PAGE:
Today In Science History – November 25 – Julius Robert von Mayer

Julius Robert von Mayer

Julius Robert von Mayer (1814 – 1878)

November 25 is Julius Robert von Mayer’s birthday. Mayer was a German physician who had a hobby of studying physics. Most of his work centered around how energy was transferred from one form to another. He was one of the first to recognize that plants converted light into chemical energy, and the process of oxidation was the primary source of energy in living creatures. He also outlined the earliest versions of what would become the first law of thermodynamics by writing “Energy is neither created nor destroyed”.

He attempted to publish his ideas as conservation of force, but had several basic errors due to his lack of formal physics training and was largely ignored. James Joule published his work a year later describing the conservation of energy and mechanical equivalent of heat and gained recognition as the ‘founder of modern thermodynamics’. This and the death of two of his children drove Mayer to the brink of suicide and spent time in mental institutions. After he left the institutions, he began publishing again and was recognized for his earlier work and given an honorary doctorate and personal nobility in Germany.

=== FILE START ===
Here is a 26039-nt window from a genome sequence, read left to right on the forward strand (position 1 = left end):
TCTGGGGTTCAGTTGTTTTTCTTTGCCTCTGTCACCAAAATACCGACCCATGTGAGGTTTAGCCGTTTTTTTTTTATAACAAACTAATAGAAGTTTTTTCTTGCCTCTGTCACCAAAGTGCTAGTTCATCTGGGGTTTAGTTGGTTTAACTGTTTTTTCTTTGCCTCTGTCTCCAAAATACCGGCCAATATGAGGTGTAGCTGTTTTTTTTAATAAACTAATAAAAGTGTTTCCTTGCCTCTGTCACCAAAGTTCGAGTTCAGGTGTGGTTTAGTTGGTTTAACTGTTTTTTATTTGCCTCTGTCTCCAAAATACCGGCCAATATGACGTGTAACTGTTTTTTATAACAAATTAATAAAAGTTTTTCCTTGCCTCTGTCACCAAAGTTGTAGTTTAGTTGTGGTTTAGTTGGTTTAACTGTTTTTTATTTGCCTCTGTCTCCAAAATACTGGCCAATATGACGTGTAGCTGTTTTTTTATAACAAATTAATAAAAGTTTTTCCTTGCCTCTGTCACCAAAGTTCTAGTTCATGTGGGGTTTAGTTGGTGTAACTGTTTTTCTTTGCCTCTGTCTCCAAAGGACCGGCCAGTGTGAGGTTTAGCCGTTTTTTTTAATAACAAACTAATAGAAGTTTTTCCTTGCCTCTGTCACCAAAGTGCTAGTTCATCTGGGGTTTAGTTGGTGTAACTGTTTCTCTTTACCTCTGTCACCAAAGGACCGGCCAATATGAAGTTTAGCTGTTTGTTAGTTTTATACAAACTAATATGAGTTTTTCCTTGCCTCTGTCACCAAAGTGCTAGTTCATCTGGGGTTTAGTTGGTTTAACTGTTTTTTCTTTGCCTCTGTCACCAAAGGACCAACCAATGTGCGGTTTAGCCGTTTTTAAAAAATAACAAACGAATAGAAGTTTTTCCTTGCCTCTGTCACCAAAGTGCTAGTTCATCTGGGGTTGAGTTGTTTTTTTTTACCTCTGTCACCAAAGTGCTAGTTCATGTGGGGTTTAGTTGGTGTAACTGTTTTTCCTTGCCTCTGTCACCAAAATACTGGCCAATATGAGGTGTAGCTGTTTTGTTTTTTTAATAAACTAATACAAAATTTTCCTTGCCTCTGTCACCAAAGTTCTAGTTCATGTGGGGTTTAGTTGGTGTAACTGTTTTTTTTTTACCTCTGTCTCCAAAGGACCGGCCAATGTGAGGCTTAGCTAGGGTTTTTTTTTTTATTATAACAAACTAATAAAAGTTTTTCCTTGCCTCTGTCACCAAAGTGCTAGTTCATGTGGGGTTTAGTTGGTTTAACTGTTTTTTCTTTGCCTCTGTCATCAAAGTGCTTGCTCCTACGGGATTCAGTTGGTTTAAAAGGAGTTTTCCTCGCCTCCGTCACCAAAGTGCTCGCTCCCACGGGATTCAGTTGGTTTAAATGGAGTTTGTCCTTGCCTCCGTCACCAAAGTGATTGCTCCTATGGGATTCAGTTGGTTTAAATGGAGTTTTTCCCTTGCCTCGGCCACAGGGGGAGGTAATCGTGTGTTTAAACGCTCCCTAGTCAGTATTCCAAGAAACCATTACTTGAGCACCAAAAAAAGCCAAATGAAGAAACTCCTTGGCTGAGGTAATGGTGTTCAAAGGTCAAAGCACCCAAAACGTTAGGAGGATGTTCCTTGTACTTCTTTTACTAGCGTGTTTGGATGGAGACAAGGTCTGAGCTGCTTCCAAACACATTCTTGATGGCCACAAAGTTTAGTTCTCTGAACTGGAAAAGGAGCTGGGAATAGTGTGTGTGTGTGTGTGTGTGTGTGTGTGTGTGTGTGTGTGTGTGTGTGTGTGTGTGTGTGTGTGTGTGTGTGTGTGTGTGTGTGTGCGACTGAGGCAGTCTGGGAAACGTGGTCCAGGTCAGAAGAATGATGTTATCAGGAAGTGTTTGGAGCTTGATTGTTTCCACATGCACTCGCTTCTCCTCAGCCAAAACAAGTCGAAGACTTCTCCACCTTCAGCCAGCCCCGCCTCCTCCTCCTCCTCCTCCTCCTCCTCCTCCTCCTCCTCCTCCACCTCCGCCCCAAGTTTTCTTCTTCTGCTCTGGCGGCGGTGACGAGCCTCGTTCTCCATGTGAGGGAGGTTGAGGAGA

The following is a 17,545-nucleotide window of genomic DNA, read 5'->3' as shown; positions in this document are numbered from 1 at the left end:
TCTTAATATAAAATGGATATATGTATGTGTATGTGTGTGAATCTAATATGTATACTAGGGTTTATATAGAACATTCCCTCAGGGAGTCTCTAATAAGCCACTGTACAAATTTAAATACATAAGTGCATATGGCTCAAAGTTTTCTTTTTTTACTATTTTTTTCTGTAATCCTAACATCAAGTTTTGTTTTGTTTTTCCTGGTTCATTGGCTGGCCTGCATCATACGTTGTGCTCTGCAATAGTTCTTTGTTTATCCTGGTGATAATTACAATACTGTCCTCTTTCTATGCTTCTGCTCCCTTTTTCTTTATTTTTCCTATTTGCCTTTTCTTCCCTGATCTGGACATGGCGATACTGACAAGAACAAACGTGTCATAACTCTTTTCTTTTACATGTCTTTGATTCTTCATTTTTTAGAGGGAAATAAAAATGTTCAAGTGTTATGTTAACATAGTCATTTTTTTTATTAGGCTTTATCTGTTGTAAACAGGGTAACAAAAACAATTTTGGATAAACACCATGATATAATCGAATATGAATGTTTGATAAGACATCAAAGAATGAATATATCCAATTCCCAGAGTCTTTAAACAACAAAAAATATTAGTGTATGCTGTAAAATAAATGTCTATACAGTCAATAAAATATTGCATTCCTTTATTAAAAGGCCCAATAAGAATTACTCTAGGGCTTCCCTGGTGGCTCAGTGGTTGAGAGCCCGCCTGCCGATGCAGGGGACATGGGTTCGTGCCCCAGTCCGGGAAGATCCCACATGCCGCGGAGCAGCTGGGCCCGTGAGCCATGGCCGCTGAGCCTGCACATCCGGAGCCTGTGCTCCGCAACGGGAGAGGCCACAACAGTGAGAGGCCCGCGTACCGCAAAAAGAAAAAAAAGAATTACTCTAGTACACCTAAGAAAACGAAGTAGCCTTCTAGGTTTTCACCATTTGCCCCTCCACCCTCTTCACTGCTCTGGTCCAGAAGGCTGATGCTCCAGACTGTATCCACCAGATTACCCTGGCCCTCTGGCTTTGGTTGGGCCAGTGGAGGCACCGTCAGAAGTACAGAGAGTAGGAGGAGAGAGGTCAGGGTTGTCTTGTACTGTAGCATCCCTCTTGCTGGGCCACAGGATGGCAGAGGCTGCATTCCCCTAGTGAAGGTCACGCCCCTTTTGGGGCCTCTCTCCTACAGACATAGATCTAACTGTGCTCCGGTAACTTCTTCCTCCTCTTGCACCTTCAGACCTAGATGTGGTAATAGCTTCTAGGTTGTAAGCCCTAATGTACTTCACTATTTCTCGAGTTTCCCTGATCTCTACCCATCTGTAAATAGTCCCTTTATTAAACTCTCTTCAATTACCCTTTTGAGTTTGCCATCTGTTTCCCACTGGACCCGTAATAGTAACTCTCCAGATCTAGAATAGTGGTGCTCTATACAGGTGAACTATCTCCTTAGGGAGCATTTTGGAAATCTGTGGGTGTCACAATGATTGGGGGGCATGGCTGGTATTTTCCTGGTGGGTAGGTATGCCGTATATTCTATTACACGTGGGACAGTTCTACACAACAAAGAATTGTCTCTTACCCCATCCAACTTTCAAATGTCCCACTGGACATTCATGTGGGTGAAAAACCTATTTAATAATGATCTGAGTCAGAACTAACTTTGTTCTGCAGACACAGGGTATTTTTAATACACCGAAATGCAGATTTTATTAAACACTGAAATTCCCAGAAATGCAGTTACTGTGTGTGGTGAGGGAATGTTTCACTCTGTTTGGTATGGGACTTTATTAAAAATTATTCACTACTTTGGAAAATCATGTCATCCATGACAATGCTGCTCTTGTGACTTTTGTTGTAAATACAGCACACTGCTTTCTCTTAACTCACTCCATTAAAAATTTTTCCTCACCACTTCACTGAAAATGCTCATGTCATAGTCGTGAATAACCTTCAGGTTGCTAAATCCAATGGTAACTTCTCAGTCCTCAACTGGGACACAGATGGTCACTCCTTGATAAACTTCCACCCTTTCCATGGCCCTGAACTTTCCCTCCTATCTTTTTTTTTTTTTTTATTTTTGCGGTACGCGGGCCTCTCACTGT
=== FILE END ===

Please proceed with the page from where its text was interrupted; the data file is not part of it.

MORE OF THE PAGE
Notable Science History Events for November 25

1814 – Julius Robert von Mayer was born.

1884 – Adolph Wilhelm Hermann Kolbe died.

Kolbe was a German chemist who discovered many synthesis methods of organic molecules from inorganic components. This was the final proof to discredit the vitalism theory where organic compounds have some ‘spark’ and could only be created from other organic compounds. He also discovered a method of electrolysis of salts of fatty acids known as the Kolbe electrolysis. The Kolbe synthesis reaction is a method of making salicylic acid, the main component of aspirin.

Read more about Kolbe at September 27 in Science History.

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